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    Indian Hacker awarded ₹22 Lakh from Facebook for finding Instagram Bug under its Bug Bounty Program

     

    Facebook under its Bug Bounty Program has awarded Rs 22 lakh to an Indian hacker for discovering a malicious Instagram bug. The Instagram bug discovered by the Indian hacker would have permitted anyone to access previous Posts, Stories, Reels, and IGTV even if the user’s profile was private. Although Facebook has already fixed the problem, the Instagram bug would have allowed hackers to gain illegal access to users’ private photos and videos without having to follow them.

    Indian Hacker discovers Instagram Bug

    Mayur Fartade, the Indian hacker was the one who discovered the Instagram bug that allowed hackers to view selected media on the platform. By brute-forcing Media IDs, the attacker might have also been able to save photographs, videos, and metadata about specific media in addition to accessing user’s private images, such as private/archived posts, stories, reels, and IGTV.

    “Data of users can be read improperly. An attacker could be able to regenerate valid CDN URLs of archived stories & posts. Also by brute-forcing Media ID’s, an attacker could be able to store the details about specific media and later filters which are private and archived,” he said in the blog post.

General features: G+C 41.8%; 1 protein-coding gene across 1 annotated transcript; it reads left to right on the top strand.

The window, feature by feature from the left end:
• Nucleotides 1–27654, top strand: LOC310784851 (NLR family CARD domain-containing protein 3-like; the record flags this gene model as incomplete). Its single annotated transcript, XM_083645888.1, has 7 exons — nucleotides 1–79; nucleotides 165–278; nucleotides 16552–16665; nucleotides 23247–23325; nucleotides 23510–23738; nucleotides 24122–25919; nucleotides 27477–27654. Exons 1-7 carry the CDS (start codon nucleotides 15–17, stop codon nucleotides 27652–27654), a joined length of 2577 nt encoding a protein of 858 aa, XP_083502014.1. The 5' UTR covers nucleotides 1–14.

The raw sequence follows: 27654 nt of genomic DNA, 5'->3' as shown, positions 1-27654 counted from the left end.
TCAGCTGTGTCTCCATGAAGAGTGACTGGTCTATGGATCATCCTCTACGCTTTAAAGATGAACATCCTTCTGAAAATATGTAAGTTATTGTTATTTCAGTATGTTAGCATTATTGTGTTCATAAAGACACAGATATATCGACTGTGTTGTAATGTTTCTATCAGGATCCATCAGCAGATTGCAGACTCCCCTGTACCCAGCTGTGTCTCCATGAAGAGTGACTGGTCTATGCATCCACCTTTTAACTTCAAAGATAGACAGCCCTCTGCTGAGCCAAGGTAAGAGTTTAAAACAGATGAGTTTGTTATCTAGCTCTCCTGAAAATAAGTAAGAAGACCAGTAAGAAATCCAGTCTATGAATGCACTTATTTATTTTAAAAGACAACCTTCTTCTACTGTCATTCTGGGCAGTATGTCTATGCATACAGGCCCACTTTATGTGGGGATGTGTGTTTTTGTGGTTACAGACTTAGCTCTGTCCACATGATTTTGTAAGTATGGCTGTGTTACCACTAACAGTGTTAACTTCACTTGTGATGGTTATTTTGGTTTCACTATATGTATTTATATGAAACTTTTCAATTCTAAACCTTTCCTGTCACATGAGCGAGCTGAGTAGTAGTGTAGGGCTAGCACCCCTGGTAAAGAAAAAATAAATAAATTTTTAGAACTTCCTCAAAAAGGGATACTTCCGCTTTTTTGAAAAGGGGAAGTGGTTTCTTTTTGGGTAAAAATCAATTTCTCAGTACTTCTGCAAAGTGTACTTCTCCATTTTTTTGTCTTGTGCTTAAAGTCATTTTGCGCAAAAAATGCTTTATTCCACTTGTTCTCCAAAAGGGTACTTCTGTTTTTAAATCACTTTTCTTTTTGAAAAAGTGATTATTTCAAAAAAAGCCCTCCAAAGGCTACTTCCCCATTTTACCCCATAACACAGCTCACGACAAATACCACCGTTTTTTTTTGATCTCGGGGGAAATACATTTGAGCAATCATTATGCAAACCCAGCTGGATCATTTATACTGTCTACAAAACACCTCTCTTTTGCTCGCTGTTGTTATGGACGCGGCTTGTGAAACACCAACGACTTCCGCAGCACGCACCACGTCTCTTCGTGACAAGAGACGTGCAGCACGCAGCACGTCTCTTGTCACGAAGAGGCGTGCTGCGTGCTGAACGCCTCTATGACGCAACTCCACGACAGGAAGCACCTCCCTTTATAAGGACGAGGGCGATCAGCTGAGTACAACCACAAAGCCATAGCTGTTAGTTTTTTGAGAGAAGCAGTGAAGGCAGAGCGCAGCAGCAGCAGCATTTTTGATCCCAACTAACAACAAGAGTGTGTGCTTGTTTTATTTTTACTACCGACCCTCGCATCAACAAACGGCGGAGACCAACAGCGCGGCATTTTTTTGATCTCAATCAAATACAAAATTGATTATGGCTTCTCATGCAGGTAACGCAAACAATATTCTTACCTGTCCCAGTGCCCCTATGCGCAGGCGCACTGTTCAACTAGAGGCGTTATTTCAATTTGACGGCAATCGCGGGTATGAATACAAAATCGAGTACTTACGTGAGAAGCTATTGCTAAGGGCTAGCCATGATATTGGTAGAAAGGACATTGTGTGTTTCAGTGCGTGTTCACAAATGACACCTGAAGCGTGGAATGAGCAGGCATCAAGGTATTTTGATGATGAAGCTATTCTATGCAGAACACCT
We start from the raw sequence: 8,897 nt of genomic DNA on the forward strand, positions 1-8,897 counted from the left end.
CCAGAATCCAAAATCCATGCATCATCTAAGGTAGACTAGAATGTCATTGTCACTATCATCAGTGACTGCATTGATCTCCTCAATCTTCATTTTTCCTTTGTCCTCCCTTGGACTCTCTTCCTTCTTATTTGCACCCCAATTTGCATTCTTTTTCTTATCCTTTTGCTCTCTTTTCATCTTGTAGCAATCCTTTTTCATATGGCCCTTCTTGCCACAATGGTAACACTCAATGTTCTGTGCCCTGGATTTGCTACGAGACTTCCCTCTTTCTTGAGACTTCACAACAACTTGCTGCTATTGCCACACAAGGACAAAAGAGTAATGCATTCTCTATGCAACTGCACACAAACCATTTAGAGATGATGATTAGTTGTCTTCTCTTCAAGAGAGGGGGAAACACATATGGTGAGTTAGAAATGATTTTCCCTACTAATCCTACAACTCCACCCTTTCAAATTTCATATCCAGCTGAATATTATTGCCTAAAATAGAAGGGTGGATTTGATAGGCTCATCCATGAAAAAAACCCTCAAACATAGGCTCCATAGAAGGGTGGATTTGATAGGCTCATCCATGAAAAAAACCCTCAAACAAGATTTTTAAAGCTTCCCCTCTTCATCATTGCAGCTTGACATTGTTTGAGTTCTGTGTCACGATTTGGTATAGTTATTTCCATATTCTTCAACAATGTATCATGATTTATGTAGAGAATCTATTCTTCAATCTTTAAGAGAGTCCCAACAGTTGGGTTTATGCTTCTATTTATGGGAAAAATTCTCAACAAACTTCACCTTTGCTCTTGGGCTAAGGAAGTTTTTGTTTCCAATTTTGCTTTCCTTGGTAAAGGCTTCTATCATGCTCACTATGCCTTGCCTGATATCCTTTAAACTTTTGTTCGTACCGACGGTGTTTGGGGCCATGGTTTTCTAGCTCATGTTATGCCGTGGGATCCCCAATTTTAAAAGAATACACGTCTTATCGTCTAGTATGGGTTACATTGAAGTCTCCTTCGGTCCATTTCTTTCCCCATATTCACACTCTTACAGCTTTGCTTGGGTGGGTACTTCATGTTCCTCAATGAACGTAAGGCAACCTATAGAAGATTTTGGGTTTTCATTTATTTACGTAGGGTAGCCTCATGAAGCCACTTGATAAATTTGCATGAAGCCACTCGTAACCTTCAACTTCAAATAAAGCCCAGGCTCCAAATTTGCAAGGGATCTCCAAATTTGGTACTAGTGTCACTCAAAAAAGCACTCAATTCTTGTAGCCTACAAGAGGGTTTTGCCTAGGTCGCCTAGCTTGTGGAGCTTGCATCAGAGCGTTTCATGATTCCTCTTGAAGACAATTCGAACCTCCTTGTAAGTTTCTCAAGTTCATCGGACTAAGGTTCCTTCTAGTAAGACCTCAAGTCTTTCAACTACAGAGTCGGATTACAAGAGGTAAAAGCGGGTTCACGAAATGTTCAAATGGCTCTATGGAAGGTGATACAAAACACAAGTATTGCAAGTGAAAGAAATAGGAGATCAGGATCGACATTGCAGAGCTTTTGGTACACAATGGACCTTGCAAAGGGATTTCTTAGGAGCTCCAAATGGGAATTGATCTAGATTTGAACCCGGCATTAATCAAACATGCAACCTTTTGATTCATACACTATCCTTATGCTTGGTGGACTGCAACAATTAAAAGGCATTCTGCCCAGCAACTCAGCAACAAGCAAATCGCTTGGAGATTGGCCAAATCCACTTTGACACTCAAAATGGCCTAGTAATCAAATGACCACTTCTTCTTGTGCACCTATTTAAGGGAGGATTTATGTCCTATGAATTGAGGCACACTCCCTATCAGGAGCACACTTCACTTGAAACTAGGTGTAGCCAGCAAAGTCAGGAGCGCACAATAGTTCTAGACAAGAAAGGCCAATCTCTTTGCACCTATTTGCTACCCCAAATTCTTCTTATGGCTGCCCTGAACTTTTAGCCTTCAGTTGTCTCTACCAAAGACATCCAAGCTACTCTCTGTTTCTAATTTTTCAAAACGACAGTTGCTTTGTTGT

The information obtained from Instagram could have also given attackers access to the Facebook pages attached to the Instagram account.

    On April 16, Fartade originally reported the Instagram bug to Facebook under its Bug Bounty Program. On April 19, he received a response from Facebook, asking him to submit more details regarding the issue. Facebook patched the Instagram bug on April 29, and on June 15, the Indian hacker was awarded Rs 22 lakh for discovering the dangerous vulnerability.

    Facebook in its letter to Fartade thanked him for his report. “After reviewing this issue, we have decided to award you a bounty of $30000. Below is an explanation of the bounty amount. Facebook fulfills its bounty awards through Bugcrowd and HackerOne. Your report highlighted a scenario that could have allowed a malicious user to view targeted media on Instagram. This scenario would require the attacker to know the specific media ID. We have fixed this issue. Thank you again for your report. We look forward to receiving more reports from you in the future!” the letter read.

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